Thursday, April 12, 2007


This is really too much. No sooner do I find out that my favorite spy novelist, Donald Hamilton, has died, and now I learn this morning that my favorite all-time literary hero, Kurt Vonnegut, has died. I’m feeling quite undone.

Along with Ray Bradbury, Kurt Vonnegut was the first serious literary type that I truly admired. In junior high and high school, while my English teachers were trying in vain to convince me that people like Nathaniel Hawthorne and Ernest Hemingway were literary giants, I was actively seeking out Bradbury and Vonnegut in the local second-hand bookstore, all the while completely baffled that my teachers made no mention of these guys.

Of course, what probably attracted me to them was that they combined observations on the human condition with whimsical fantasy elements. As a teenager, these stories were like comic books with pathos. Vonnegut was especially appealing to me because he also incorporated earthy humor, which is right up any adolescent’s alley.

At that stage of my life, I didn’t have the life experience to fully appreciate the messages that Vonnegut was trying to convey. I was more attracted to the absurdities, which were so abundant in popular entertainment of the era, like Monty Python and Robert Altman’s films. I loved his summaries of the plots in Kilgore Trout’s numerous science fiction novels, the suicidal Martian invasion of Earth in Sirens of Titan, or in Slaughterhouse Five when William W. Campbell, Jr. addresses Billy Pilgrim and the other P.O.W.s dressed in a star-spangled outfit reminiscent of Captain America.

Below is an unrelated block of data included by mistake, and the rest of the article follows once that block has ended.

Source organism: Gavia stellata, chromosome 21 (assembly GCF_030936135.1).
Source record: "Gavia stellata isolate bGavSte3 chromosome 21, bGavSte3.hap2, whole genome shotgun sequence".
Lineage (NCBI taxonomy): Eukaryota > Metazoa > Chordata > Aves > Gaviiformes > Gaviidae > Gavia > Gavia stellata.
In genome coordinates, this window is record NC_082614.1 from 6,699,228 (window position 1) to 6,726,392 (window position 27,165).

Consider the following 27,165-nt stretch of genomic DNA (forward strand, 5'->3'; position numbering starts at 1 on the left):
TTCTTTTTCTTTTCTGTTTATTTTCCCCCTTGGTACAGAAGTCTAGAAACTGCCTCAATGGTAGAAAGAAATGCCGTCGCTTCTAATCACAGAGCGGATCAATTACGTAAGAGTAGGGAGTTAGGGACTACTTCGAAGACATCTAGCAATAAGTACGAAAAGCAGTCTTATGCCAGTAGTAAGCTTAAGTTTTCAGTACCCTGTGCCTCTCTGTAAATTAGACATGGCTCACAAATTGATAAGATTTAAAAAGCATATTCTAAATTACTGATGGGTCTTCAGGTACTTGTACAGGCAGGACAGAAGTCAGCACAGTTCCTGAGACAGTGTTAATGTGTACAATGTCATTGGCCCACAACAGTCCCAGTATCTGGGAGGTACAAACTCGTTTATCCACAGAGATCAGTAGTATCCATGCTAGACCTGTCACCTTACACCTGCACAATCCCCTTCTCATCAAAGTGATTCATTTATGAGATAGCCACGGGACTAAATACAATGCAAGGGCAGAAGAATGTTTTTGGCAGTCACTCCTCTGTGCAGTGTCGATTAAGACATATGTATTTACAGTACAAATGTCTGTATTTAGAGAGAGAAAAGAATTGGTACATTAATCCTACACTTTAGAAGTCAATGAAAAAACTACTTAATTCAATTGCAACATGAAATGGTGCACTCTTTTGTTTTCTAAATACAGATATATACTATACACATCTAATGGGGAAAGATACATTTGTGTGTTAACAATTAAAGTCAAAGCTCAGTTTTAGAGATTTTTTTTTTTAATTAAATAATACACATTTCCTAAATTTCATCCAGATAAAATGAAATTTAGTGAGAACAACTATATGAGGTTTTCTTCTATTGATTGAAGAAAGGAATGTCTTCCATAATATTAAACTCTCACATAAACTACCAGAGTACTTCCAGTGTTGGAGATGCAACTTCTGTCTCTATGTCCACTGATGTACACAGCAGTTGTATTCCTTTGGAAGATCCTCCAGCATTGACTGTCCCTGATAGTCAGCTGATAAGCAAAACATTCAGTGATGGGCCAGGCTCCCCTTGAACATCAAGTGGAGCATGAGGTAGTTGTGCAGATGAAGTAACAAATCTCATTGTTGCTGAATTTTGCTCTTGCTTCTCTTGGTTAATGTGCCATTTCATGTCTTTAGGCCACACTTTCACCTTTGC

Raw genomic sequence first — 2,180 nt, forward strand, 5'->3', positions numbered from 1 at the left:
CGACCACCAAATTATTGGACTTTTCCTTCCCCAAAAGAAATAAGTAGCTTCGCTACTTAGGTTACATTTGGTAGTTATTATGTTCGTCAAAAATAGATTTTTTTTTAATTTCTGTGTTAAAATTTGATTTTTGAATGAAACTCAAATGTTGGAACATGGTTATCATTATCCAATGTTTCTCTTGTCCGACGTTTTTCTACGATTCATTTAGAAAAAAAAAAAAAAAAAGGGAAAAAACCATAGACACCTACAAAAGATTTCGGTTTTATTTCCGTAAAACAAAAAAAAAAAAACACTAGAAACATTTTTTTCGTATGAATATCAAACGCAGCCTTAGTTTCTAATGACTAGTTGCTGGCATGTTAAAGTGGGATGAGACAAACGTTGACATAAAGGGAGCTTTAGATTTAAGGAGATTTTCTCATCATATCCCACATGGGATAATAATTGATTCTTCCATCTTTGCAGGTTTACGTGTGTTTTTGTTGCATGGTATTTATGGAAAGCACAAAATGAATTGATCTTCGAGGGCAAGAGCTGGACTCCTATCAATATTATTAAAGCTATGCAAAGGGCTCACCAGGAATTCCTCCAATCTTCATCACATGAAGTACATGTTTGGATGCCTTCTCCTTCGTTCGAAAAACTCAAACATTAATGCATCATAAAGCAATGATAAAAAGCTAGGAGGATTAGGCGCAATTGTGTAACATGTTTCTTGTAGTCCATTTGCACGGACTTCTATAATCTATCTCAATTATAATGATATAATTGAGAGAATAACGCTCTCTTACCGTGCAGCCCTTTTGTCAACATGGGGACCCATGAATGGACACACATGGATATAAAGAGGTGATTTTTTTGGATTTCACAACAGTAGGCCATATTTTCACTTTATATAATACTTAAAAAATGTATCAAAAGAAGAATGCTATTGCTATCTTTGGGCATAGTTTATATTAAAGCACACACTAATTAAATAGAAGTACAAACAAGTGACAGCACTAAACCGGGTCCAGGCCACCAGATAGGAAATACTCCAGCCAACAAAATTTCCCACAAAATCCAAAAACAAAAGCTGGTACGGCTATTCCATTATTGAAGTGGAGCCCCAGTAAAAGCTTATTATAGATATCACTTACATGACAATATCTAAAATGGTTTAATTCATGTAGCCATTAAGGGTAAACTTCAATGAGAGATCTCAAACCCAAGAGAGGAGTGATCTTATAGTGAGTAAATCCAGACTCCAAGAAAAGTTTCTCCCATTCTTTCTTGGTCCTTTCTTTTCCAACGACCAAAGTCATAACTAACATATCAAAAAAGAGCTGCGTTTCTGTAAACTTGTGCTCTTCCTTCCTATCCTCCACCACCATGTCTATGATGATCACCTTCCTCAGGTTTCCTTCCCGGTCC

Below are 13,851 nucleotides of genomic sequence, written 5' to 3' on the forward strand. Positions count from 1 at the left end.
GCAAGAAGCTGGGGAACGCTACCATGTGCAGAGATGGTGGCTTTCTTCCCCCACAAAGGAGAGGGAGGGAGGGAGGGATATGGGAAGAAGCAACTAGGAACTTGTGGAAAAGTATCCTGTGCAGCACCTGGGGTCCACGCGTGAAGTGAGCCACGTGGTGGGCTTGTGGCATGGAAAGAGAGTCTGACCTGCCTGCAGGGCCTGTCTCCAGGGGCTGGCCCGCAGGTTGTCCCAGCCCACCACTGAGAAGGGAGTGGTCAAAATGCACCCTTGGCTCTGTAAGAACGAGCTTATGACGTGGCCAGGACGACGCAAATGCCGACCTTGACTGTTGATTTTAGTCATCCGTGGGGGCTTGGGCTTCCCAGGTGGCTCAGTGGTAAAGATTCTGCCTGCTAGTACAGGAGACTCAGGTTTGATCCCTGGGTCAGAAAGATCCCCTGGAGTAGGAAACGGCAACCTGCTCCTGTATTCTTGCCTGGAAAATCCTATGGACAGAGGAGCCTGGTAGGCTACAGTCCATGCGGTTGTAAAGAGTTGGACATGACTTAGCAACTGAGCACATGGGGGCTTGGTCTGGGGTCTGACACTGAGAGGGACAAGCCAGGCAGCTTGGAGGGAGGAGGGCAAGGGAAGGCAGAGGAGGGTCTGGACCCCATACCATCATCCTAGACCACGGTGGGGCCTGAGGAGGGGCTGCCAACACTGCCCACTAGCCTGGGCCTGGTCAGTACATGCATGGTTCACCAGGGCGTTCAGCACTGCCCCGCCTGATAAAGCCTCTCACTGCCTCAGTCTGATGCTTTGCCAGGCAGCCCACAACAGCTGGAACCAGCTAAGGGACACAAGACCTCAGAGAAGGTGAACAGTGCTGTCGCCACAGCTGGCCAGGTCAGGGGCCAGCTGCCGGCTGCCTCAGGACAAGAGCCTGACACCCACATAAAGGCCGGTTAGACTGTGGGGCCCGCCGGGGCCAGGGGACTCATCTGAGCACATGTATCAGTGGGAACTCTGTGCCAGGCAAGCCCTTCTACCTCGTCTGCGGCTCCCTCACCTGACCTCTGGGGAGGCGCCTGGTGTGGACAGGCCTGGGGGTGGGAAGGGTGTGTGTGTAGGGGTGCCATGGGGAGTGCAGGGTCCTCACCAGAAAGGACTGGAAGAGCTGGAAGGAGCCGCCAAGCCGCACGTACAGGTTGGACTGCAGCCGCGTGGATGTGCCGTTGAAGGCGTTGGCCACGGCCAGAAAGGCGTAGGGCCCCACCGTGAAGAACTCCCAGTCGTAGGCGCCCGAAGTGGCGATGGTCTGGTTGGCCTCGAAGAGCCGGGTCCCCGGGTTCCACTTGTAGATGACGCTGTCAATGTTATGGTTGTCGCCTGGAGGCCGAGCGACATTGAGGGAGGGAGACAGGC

I related to these books like the comic books I was reading at the time because, not only were they wildly imaginative, they had a cast of characters which would cross-over from book to book. Just as Spiderman might encounter the Hulk, Eliot Rosewater would worship the works of Kilgore Trout, and Kilgore Trout would meet up with Billy Pilgrim. It was the Vonnegut Universe, and it was far more interesting than anything Stan Lee could ever come up with.

Although I was able to gain more from his books later in life than I could as a teenager, I do remember being profoundly changed by them in terms of how I viewed writing. When I read Cat's Cradle (still my favorite), I was completely blown away with his apocalyptic ending, not so much because the world as we know it ended, but that it occurred so matter-of-factly. I realized that the writer had an obligation to provide different points of view rather than just following the boilerplate laid out by others.

I was also greatly moved by Slaughterhouse Five. As the son of an alcoholic who regularly attended A.A. meetings, I was quite familiar with the Serenity Prayer: “God grant me the serenity to accept the things I cannot change, courage to change the things I can, and wisdom to know the difference.” However, to me it was just something you recited. The words had no meaning to me. Toward the end of Slaughterhouse Five, Vonnegut mentions that the Serenity Prayer is on a locket around Montana Wildhack’s neck. After reading to that point and vicariously experiencing the life of Billy Pilgrim, I suddenly got what that prayer actually meant. As a teenager with a drunken father and a shattering family, there was a great deal I couldn’t change. But with my whole life ahead of me, there were still opportunities to make tremendous changes. When I reached the end of Slaughterhouse Five, I felt like I finally had the wisdom to know the difference.

God bless you, Mr. Vonnegut.

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